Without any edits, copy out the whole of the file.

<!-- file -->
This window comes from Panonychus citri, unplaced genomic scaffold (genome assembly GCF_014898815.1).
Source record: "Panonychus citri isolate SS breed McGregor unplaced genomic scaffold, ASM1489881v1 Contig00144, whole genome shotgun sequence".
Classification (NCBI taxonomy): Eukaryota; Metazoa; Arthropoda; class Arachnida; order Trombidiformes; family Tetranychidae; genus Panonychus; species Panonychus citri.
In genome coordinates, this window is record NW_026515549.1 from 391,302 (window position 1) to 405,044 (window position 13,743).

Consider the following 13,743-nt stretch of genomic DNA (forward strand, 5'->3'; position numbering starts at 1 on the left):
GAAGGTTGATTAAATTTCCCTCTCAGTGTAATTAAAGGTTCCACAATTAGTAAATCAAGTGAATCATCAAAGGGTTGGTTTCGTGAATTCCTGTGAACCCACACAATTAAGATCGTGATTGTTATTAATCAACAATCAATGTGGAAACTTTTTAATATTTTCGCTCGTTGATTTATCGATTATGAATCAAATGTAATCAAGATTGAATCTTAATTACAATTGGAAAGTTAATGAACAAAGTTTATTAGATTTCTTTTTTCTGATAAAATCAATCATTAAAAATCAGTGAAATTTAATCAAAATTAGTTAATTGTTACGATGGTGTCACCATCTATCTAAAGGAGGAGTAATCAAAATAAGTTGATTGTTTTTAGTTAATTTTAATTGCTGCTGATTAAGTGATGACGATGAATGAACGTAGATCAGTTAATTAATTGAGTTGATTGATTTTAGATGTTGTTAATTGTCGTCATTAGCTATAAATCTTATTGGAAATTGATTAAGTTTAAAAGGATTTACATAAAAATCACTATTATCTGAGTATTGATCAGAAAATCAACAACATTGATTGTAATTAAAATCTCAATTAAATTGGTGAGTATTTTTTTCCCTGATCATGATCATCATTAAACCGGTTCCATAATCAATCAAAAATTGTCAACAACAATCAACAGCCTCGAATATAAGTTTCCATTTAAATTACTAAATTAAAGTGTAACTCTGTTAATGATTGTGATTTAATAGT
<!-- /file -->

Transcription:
This window comes from Panonychus citri, unplaced genomic scaffold (genome assembly GCF_014898815.1).
Source record: "Panonychus citri isolate SS breed McGregor unplaced genomic scaffold, ASM1489881v1 Contig00144, whole genome shotgun sequence".
Classification (NCBI taxonomy): Eukaryota; Metazoa; Arthropoda; class Arachnida; order Trombidiformes; family Tetranychidae; genus Panonychus; species Panonychus citri.
In genome coordinates, this window is record NW_026515549.1 from 391,302 (window position 1) to 405,044 (window position 13,743).

Consider the following 13,743-nt stretch of genomic DNA (forward strand, 5'->3'; position numbering starts at 1 on the left):
GAAGGTTGATTAAATTTCCCTCTCAGTGTAATTAAAGGTTCCACAATTAGTAAATCAAGTGAATCATCAAAGGGTTGGTTTCGTGAATTCCTGTGAACCCACACAATTAAGATCGTGATTGTTATTAATCAACAATCAATGTGGAAACTTTTTAATATTTTCGCTCGTTGATTTATCGATTATGAATCAAATGTAATCAAGATTGAATCTTAATTACAATTGGAAAGTTAATGAACAAAGTTTATTAGATTTCTTTTTTCTGATAAAATCAATCATTAAAAATCAGTGAAATTTAATCAAAATTAGTTAATTGTTACGATGGTGTCACCATCTATCTAAAGGAGGAGTAATCAAAATAAGTTGATTGTTTTTAGTTAATTTTAATTGCTGCTGATTAAGTGATGACGATGAATGAACGTAGATCAGTTAATTAATTGAGTTGATTGATTTTAGATGTTGTTAATTGTCGTCATTAGCTATAAATCTTATTGGAAATTGATTAAGTTTAAAAGGATTTACATAAAAATCACTATTATCTGAGTATTGATCAGAAAATCAACAACATTGATTGTAATTAAAATCTCAATTAAATTGGTGAGTATTTTTTTCCCTGATCATGATCATCATTAAACCGGTTCCATAATCAATCAAAAATTGTCAACAACAATCAACAGCCTCGAATATAAGTTTCCATTTAAATTACTAAATTAAAGTGTAACTCTGTTAATGATTGTGATTTAATAGT